Which of these two models is expressing the truth? Do our children come into the world with latent knowledge? Is it really our job to draw it out by well-formulated question? Or do they enter life empty-headed, waiting to be filled? Is our job primarily that of passing on our knowledge to the next generation, simply disseminating information and finding the most efficient ways of communicating it to those who have less of it? Are teachers primarily information dispensers?
Both positions cannot be correct, for they clearly contradict each other. We cannot agree to both A and not A. Either Plato and his disciples or Aristotle and his are wrong. But it is also quite possible that both paradigms are false. In order to make that determination we need to have a reference point that transcends both Plato and Aristotle. We need an authority who precedes and outshines both the Idealist and Empiricist traditions.
The Belgic Confession gives us such an authority. As the oldest of the Reformed creeds, it puts the most important themes at the very beginning so that the reader cannot miss or ignore them. It tells us in Article I that there is only one omniscient, omnipresent, eternal, and sovereign Being who can be classified as ultimate authority on all matters. That Being of course is God, who reveals Himself and His wisdom to us by two means. The creed then goes on to articulate for us that most significant doctrine of Sola Scriptura, devoting articles II through VII to its exposition. There is only one book that qualifies as the only rule for faith and life. There is only one Author who always speaks the truth and who understands clearly every issue we might confront. That book is God's Holy Word. That Author is God Himself. Everything must harmonize with that single authority if it is to be judged as true. If something is out of tune with the Scriptures, we must judge it to be false and "reject with all our hearts whatsoever does not agree with this infallible rule" (Art. VII).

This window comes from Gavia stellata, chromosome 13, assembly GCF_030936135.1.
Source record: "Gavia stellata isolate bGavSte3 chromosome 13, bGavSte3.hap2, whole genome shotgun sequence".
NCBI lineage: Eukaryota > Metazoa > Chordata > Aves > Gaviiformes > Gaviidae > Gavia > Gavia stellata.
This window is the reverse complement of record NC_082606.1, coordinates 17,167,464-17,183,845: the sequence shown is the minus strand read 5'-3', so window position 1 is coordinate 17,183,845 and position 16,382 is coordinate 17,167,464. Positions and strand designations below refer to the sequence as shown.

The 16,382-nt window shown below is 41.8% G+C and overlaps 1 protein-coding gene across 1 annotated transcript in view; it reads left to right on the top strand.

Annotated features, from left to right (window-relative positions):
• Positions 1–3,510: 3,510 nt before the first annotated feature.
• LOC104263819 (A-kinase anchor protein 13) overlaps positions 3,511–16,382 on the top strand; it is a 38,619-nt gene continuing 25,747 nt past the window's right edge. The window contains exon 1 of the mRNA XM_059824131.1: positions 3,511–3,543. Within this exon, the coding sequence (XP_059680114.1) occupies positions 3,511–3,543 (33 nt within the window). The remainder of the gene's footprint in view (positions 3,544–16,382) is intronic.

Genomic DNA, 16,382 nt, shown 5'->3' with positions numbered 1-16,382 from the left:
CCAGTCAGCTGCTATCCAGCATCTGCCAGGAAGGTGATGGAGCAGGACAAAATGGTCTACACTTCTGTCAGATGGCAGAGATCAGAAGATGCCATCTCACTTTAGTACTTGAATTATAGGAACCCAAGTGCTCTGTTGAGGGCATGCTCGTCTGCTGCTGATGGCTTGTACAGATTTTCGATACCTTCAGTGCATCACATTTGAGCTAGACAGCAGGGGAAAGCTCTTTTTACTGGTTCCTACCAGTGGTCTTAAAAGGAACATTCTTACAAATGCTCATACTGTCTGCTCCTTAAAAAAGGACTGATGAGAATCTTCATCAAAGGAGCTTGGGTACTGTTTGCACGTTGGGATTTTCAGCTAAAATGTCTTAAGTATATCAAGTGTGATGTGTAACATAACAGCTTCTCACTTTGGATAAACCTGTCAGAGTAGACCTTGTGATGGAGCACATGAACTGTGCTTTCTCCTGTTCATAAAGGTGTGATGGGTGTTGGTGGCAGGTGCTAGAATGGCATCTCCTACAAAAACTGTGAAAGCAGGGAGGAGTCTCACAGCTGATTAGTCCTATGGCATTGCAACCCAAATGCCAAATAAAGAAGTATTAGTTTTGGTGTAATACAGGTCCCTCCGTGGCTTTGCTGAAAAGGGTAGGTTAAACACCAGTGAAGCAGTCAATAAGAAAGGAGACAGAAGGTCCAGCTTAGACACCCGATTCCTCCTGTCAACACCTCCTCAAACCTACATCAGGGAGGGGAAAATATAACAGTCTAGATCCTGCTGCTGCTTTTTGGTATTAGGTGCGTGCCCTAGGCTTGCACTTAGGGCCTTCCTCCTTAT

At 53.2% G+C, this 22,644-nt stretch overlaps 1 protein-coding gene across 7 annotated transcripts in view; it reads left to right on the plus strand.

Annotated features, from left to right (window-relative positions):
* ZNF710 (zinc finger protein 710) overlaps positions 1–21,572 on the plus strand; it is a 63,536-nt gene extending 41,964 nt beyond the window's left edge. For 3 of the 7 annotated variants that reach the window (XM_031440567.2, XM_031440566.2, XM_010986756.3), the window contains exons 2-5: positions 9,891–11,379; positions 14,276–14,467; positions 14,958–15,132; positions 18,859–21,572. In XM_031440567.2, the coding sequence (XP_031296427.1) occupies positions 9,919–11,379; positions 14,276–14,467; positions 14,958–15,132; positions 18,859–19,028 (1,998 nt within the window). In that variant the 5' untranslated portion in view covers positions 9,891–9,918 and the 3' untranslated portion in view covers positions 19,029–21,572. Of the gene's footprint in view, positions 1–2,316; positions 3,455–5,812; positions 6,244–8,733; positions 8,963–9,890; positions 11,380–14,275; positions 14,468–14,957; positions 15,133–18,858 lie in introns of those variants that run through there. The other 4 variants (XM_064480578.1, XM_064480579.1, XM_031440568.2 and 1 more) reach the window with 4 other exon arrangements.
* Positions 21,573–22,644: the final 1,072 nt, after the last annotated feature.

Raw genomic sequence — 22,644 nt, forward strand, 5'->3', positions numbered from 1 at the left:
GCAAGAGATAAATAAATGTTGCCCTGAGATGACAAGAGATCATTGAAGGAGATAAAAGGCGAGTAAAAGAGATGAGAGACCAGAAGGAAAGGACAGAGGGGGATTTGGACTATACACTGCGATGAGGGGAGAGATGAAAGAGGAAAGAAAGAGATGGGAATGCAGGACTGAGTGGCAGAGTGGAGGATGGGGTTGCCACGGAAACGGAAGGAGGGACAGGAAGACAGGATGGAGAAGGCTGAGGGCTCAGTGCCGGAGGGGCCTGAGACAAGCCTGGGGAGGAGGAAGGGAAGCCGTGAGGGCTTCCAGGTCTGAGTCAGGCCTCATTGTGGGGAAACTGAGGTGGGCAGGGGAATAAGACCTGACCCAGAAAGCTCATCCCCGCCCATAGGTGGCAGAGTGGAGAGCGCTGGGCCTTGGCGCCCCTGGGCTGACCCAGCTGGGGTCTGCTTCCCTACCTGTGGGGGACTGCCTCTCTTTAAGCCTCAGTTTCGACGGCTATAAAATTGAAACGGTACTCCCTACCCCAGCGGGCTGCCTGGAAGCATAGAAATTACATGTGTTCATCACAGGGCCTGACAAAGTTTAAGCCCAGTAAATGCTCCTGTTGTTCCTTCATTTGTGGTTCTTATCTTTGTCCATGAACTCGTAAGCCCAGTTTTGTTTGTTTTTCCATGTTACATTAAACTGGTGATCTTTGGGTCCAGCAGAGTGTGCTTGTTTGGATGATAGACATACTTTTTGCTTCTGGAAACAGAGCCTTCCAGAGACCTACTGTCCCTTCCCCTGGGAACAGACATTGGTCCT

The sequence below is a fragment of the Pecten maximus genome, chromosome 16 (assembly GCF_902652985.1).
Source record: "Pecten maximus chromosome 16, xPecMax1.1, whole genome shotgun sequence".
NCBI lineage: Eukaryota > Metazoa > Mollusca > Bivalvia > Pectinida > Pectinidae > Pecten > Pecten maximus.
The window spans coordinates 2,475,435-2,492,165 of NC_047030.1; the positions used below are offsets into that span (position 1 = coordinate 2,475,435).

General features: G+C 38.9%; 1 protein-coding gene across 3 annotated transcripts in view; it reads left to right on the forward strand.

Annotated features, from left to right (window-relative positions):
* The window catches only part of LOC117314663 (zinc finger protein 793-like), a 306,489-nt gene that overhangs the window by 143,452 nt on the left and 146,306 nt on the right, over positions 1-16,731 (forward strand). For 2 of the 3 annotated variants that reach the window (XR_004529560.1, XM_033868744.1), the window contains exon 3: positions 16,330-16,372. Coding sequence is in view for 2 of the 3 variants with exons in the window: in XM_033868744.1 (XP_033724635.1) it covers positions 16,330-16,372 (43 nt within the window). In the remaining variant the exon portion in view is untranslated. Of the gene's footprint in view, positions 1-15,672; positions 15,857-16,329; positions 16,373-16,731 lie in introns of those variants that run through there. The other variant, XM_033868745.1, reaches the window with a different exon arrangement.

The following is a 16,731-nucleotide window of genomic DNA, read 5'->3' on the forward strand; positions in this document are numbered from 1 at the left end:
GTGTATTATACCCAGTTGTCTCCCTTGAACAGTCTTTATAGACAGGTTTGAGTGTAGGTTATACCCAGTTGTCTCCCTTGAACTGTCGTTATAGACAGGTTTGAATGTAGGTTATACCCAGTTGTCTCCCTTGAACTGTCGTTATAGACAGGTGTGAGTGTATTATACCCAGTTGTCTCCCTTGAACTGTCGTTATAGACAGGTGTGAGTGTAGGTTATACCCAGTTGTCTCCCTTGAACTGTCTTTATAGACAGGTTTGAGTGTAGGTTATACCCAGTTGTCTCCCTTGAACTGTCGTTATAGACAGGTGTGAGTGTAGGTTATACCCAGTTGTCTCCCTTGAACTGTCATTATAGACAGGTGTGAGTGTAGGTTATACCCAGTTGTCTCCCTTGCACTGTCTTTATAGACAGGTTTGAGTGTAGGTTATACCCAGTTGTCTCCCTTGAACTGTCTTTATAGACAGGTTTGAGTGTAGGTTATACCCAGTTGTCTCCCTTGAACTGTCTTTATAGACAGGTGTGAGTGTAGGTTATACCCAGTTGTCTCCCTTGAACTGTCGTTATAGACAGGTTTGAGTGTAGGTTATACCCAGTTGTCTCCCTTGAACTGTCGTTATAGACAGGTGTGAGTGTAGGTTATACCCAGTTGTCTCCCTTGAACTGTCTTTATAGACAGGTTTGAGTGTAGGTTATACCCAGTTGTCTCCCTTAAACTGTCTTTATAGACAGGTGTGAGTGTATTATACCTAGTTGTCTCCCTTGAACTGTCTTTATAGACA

This wonderfully Reformed doctrine of Sola Scriptura is immensely practical in the way we operate our educational programs. First of all, it allows for no dualistic or pluralistic thought patterns. The world cannot be carved into two or more compartments where the Bible may not shine. We cannot allow God's Word to speak to the world of religion and then forbid it to address the worlds of science or education. We cannot tolerate secular thought patterns if we understand and are committed to Sola Scriptura.
At every level of teaching we must help our students to test the spirits of the age to see whether they reflect the mindset of God. At the earliest age levels we must equip our children to see the very subtle ways that evolutionary theory undermines God's authority. We must do the same thing with the New Age themes in literature, with ideas of democracy, romanticism, feminism, sexism, liberation theology, and a host of other distortions of the truth. Such exposure and careful analysis on contemporary, popular themes will not always be easy and will not always result in universal approval. Students are not always going to like us when we engage in the risky business of critiquing our culture. They are not going to jump for joy when we challenge their pet beliefs. From experience, I know that an honest, open critique of "democracy" can produce sharp criticism and even open condemnation from some overly patriotic parents.
If we take the doctrine of Sola Scriptura seriously and practice it responsibly, our classes will not be dull, boring places. Students will not always agree with us, but forcing them to read and think critically about contemporary issues will keep them wide awake. In the light of all the Bible's warnings about false prophets, false teachings, and the need for us to "test every spirit to see whether it comes from God," there are not many teaching tasks that are more important than this.